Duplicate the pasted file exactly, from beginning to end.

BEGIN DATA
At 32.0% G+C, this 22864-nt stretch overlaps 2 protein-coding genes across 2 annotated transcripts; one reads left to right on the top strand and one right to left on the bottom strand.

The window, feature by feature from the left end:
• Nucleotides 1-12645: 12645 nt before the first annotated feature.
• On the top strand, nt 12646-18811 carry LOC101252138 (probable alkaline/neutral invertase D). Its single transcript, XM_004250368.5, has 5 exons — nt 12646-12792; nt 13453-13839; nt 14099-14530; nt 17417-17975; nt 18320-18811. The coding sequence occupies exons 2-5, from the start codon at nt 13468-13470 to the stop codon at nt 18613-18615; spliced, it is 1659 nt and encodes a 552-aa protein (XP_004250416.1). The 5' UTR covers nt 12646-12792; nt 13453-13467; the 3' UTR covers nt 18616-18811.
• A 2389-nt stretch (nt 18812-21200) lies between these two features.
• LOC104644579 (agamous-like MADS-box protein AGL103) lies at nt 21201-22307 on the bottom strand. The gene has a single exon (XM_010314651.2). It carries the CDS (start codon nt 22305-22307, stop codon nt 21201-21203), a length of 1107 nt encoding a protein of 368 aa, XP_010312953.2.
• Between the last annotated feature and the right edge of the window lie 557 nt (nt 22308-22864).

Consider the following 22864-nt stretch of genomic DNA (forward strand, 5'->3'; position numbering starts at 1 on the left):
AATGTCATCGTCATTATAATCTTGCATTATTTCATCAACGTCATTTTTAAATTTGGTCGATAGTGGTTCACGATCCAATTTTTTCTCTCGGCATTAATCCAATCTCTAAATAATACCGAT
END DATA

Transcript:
At 32.0% G+C, this 22864-nt stretch overlaps 2 protein-coding genes across 2 annotated transcripts; one reads left to right on the top strand and one right to left on the bottom strand.

The window, feature by feature from the left end:
• Nucleotides 1-12645: 12645 nt before the first annotated feature.
• On the top strand, nt 12646-18811 carry LOC101252138 (probable alkaline/neutral invertase D). Its single transcript, XM_004250368.5, has 5 exons — nt 12646-12792; nt 13453-13839; nt 14099-14530; nt 17417-17975; nt 18320-18811. The coding sequence occupies exons 2-5, from the start codon at nt 13468-13470 to the stop codon at nt 18613-18615; spliced, it is 1659 nt and encodes a 552-aa protein (XP_004250416.1). The 5' UTR covers nt 12646-12792; nt 13453-13467; the 3' UTR covers nt 18616-18811.
• A 2389-nt stretch (nt 18812-21200) lies between these two features.
• LOC104644579 (agamous-like MADS-box protein AGL103) lies at nt 21201-22307 on the bottom strand. The gene has a single exon (XM_010314651.2). It carries the CDS (start codon nt 22305-22307, stop codon nt 21201-21203), a length of 1107 nt encoding a protein of 368 aa, XP_010312953.2.
• Between the last annotated feature and the right edge of the window lie 557 nt (nt 22308-22864).

Consider the following 22864-nt stretch of genomic DNA (forward strand, 5'->3'; position numbering starts at 1 on the left):
AATGTCATCGTCATTATAATCTTGCATTATTTCATCAACGTCATTTTTAAATTTGGTCGATAGTGGTTCACGATCCAATTTTTTCTCTCGGCATTAATCCAATCTCTAAATAATACCGAT